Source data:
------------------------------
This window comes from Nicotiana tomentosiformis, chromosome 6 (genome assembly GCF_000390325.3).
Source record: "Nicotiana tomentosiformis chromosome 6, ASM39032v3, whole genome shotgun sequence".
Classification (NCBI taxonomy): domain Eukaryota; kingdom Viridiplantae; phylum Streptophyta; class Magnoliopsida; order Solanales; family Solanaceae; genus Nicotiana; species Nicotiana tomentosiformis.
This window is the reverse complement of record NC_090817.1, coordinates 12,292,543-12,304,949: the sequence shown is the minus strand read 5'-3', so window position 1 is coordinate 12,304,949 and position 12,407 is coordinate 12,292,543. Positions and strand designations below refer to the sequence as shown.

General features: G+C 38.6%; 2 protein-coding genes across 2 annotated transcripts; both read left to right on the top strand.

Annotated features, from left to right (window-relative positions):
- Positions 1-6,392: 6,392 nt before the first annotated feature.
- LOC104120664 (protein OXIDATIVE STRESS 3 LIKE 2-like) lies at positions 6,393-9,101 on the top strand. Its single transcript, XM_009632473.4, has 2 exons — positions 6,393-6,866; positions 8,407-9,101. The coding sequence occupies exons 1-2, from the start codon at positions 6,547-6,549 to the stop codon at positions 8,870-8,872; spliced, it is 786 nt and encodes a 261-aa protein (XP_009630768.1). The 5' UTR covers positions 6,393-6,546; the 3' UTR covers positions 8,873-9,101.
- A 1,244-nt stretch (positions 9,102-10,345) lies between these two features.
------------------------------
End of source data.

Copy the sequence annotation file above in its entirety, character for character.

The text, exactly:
This window comes from Nicotiana tomentosiformis, chromosome 6 (genome assembly GCF_000390325.3).
Source record: "Nicotiana tomentosiformis chromosome 6, ASM39032v3, whole genome shotgun sequence".
Classification (NCBI taxonomy): domain Eukaryota; kingdom Viridiplantae; phylum Streptophyta; class Magnoliopsida; order Solanales; family Solanaceae; genus Nicotiana; species Nicotiana tomentosiformis.
This window is the reverse complement of record NC_090817.1, coordinates 12,292,543-12,304,949: the sequence shown is the minus strand read 5'-3', so window position 1 is coordinate 12,304,949 and position 12,407 is coordinate 12,292,543. Positions and strand designations below refer to the sequence as shown.

General features: G+C 38.6%; 2 protein-coding genes across 2 annotated transcripts; both read left to right on the top strand.

Annotated features, from left to right (window-relative positions):
- Positions 1-6,392: 6,392 nt before the first annotated feature.
- LOC104120664 (protein OXIDATIVE STRESS 3 LIKE 2-like) lies at positions 6,393-9,101 on the top strand. Its single transcript, XM_009632473.4, has 2 exons — positions 6,393-6,866; positions 8,407-9,101. The coding sequence occupies exons 1-2, from the start codon at positions 6,547-6,549 to the stop codon at positions 8,870-8,872; spliced, it is 786 nt and encodes a 261-aa protein (XP_009630768.1). The 5' UTR covers positions 6,393-6,546; the 3' UTR covers positions 8,873-9,101.
- A 1,244-nt stretch (positions 9,102-10,345) lies between these two features.